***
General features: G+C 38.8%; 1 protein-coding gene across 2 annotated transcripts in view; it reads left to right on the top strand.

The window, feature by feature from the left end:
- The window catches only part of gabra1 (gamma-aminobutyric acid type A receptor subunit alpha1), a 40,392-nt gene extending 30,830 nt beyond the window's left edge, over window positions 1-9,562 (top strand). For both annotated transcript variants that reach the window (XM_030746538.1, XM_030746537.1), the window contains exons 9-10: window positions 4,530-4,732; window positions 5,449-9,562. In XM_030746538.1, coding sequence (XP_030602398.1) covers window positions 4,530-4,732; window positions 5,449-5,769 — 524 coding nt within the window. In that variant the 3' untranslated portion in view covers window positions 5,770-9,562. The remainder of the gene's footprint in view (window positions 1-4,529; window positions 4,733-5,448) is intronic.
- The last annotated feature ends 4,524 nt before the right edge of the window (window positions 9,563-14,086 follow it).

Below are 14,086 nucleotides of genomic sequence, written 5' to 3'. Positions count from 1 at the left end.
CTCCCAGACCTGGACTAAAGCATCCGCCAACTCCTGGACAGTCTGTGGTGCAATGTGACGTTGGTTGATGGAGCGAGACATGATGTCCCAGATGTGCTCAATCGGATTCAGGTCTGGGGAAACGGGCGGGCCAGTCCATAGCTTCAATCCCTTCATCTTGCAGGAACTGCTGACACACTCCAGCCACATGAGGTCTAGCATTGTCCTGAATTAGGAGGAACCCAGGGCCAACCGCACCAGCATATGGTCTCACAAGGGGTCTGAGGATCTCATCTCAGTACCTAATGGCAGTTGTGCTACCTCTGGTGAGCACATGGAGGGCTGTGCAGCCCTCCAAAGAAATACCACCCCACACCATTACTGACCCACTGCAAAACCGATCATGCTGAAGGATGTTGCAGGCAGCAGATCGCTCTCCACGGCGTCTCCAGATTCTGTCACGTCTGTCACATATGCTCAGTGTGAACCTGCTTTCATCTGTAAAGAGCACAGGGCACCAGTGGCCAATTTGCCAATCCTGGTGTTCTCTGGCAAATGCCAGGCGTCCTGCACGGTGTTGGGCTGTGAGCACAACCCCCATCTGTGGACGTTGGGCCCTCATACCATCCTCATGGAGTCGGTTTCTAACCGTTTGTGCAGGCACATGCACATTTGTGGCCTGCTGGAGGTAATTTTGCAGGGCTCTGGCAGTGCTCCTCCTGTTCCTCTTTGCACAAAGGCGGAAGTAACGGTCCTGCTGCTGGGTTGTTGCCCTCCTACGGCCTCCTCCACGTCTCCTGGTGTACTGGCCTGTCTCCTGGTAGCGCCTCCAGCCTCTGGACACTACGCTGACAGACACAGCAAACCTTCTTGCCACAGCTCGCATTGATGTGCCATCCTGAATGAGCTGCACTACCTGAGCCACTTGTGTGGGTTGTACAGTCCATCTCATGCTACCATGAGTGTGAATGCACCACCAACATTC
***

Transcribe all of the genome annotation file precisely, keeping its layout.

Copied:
General features: G+C 38.8%; 1 protein-coding gene across 2 annotated transcripts in view; it reads left to right on the top strand.

The window, feature by feature from the left end:
- The window catches only part of gabra1 (gamma-aminobutyric acid type A receptor subunit alpha1), a 40,392-nt gene extending 30,830 nt beyond the window's left edge, over window positions 1-9,562 (top strand). For both annotated transcript variants that reach the window (XM_030746538.1, XM_030746537.1), the window contains exons 9-10: window positions 4,530-4,732; window positions 5,449-9,562. In XM_030746538.1, coding sequence (XP_030602398.1) covers window positions 4,530-4,732; window positions 5,449-5,769 — 524 coding nt within the window. In that variant the 3' untranslated portion in view covers window positions 5,770-9,562. The remainder of the gene's footprint in view (window positions 1-4,529; window positions 4,733-5,448) is intronic.
- The last annotated feature ends 4,524 nt before the right edge of the window (window positions 9,563-14,086 follow it).

Below are 14,086 nucleotides of genomic sequence, written 5' to 3'. Positions count from 1 at the left end.
CTCCCAGACCTGGACTAAAGCATCCGCCAACTCCTGGACAGTCTGTGGTGCAATGTGACGTTGGTTGATGGAGCGAGACATGATGTCCCAGATGTGCTCAATCGGATTCAGGTCTGGGGAAACGGGCGGGCCAGTCCATAGCTTCAATCCCTTCATCTTGCAGGAACTGCTGACACACTCCAGCCACATGAGGTCTAGCATTGTCCTGAATTAGGAGGAACCCAGGGCCAACCGCACCAGCATATGGTCTCACAAGGGGTCTGAGGATCTCATCTCAGTACCTAATGGCAGTTGTGCTACCTCTGGTGAGCACATGGAGGGCTGTGCAGCCCTCCAAAGAAATACCACCCCACACCATTACTGACCCACTGCAAAACCGATCATGCTGAAGGATGTTGCAGGCAGCAGATCGCTCTCCACGGCGTCTCCAGATTCTGTCACGTCTGTCACATATGCTCAGTGTGAACCTGCTTTCATCTGTAAAGAGCACAGGGCACCAGTGGCCAATTTGCCAATCCTGGTGTTCTCTGGCAAATGCCAGGCGTCCTGCACGGTGTTGGGCTGTGAGCACAACCCCCATCTGTGGACGTTGGGCCCTCATACCATCCTCATGGAGTCGGTTTCTAACCGTTTGTGCAGGCACATGCACATTTGTGGCCTGCTGGAGGTAATTTTGCAGGGCTCTGGCAGTGCTCCTCCTGTTCCTCTTTGCACAAAGGCGGAAGTAACGGTCCTGCTGCTGGGTTGTTGCCCTCCTACGGCCTCCTCCACGTCTCCTGGTGTACTGGCCTGTCTCCTGGTAGCGCCTCCAGCCTCTGGACACTACGCTGACAGACACAGCAAACCTTCTTGCCACAGCTCGCATTGATGTGCCATCCTGAATGAGCTGCACTACCTGAGCCACTTGTGTGGGTTGTACAGTCCATCTCATGCTACCATGAGTGTGAATGCACCACCAACATTC